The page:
Alumnus Profile: Mike Dallas
Every connection, every interaction has the potential for something great. While some may understand networking as a function of cocktail parties and stiff business attire, it often takes place in the small, unassuming moments of life. Many Aquinas students have found this to indeed be the case, whether on campus or out in the world at large. 2006 AQ graduate and communication major, Mike Dallas has made his way into a new position with the Meijer State Games of Michigan.
“I grew up really just hanging out on campus!” Dallas said. His mom was a professor at Aquinas, while he attended middle school. “I used to do all the children’s programs, see all the trees, and really liked all that Grand Rapids had to offer,” he said. “I’m from Rockford, so I thought that Grand Rapids was really neat as the ‘big city.’ But when I was finishing up in high school as a swimmer, I decided to go to Calvin.” After spending two years at Calvin - one year on the swim team - he decided to transfer to Aquinas. It was a decision he never regretted.
“It was really an accepting atmosphere,” he said. “The classrooms were awesome, I really connected with my professors, and I did a successful three years there! I learned a lot about the effectiveness of communication in mass-media, and found some strategies on how to capitalize on your message. So everything I learned in the communication degree, I’ve been able to apply to my work with Bustin’ Boards.”
Dallas’ college experience was punctuated by a new, growing phenomenon - longboarding. “I started at Calvin,” he said, “and when I transferred to Aquinas, I was ready to go! I boarded to class every day, and I’d get two to three comments each class. It was really foundational. Aquinas was very accepting of this longboarding movement, which was very young at the time. Professors were always fascinated, joking about it. But that could have very much been the opposite. Just the fact that there was a very accepting atmosphere, where I was able to translate this to something of substance, where I could start making them, and then providing them for others. So Aquinas taught me to keep my mind on my goal, and not to give up!”
After graduation, Dallas eventually landed in New York, where he was introduced to Bustin’ Boards - a grassroots company that designs and builds longboards across the country. As one of their initial employees, Dallas was completely dedicated to their mission. It paid off over time, and he eventually bought a 25% share in the business, and became the second majority owner of the company.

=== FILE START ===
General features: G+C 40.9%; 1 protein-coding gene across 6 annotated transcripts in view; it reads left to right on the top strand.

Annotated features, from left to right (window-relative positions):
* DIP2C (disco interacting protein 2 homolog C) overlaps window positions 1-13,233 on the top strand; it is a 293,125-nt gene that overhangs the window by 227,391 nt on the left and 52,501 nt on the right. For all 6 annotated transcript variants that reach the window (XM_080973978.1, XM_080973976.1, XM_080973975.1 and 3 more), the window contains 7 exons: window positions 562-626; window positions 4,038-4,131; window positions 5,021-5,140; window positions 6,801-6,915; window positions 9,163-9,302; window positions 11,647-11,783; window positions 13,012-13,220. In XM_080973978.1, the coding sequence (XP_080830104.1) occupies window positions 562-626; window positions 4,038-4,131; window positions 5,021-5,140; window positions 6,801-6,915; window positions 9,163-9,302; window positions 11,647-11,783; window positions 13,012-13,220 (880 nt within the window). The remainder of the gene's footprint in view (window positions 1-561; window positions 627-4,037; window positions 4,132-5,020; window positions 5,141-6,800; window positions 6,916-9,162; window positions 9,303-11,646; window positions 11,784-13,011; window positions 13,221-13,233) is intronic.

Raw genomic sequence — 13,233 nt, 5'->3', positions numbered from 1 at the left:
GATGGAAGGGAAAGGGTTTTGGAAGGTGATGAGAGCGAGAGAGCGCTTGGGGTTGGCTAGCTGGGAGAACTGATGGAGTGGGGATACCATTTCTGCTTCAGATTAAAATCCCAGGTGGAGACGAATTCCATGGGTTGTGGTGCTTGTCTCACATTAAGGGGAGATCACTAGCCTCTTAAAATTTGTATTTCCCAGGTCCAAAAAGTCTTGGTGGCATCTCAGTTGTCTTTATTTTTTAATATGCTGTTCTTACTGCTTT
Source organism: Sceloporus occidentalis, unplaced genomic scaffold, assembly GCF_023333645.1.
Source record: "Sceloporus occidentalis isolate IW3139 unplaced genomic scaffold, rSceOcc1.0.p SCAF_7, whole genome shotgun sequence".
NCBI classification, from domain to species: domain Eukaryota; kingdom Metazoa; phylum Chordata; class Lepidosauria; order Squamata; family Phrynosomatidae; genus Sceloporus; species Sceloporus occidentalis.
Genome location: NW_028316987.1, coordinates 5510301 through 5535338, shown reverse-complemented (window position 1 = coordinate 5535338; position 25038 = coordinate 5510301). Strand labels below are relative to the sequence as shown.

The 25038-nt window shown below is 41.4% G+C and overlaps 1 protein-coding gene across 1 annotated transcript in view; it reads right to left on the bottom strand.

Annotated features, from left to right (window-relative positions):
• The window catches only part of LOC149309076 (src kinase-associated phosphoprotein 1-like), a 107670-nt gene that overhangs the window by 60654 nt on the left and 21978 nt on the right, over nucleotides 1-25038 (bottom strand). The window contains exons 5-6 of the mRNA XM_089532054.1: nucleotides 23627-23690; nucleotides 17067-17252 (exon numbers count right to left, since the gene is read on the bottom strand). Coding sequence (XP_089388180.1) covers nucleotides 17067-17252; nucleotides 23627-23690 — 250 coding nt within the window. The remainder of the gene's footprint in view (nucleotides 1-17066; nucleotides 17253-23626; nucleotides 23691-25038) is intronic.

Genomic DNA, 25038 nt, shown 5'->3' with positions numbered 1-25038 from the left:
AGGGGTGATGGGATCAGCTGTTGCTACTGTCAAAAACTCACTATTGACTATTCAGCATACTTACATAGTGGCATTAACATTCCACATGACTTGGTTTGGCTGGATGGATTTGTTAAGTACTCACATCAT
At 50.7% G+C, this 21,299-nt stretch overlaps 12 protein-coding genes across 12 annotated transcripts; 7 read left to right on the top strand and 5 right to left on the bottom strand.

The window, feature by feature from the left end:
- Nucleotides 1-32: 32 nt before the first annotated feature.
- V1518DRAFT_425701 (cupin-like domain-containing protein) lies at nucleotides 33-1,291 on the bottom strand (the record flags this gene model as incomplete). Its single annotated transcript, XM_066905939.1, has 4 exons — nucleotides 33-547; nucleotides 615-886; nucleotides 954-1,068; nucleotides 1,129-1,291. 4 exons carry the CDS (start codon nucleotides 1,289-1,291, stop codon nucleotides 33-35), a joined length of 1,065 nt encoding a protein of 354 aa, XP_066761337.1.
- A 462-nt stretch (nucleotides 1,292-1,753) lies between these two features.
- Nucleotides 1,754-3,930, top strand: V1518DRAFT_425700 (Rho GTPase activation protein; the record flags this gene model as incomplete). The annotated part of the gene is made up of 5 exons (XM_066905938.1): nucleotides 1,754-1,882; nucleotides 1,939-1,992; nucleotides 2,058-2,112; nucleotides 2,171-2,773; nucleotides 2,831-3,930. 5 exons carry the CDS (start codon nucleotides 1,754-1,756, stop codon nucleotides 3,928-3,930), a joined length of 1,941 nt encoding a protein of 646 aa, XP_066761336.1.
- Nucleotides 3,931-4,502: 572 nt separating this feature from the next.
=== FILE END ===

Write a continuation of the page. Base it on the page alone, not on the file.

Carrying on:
Through this work in New York, Dallas saw the importance of networking in action. He met Joner Strauss, an ex-Olympian swimmer, who ran a sporting program in Miami. They shared a common interest in longboarding, as Strauss had founded the International Distance Skateboarding Association (IDSA).
“We started hosting a lot of different marathon races, push skateboarding races around the world,” Dallas said. “When I moved back to Michigan, Strauss connected me with some representatives from the West Michigan Sports Commission. The Meijer State Games of Michigan is sponsored by the commission, which includes all sorts of sports. I talked with them, they found out that Strauss was working with longboarding, and next thing you know - they wanted to have longboarding as part of the 2014 Summer State Games.”
Excited with this new possibility, Dallas was given a year to organize and present a plan for the event. His idea for a downhill race was readily accepted, and was admitted as part of the State Games. “They said, ‘what hill do you need?’” he said. “Because of the State Games of Michigan, we were able to get permits to the Lyons Street, Ransom Street, and Fountain Street, and we had a pretty sweet race!” Dallas hopes that, after a successful first year, longboarding continues as a growing part of the State Games.
Reflecting on his time with Aquinas, and his experience with the longboarding community, Dallas gave this advice to students still finding their way amidst the hustle of collegiate life. “I was always taught to find what you like,” he said, “to find others who are inspiring you, and reciprocate that in your community. I really think that’s the fast-track to success, in a way -finding a positive model and putting your own spin on it. Also, take advantage of your ability to create clubs early on! We made a club for longboarding, and looking back it really became our foundation. So, always be true to your roots.”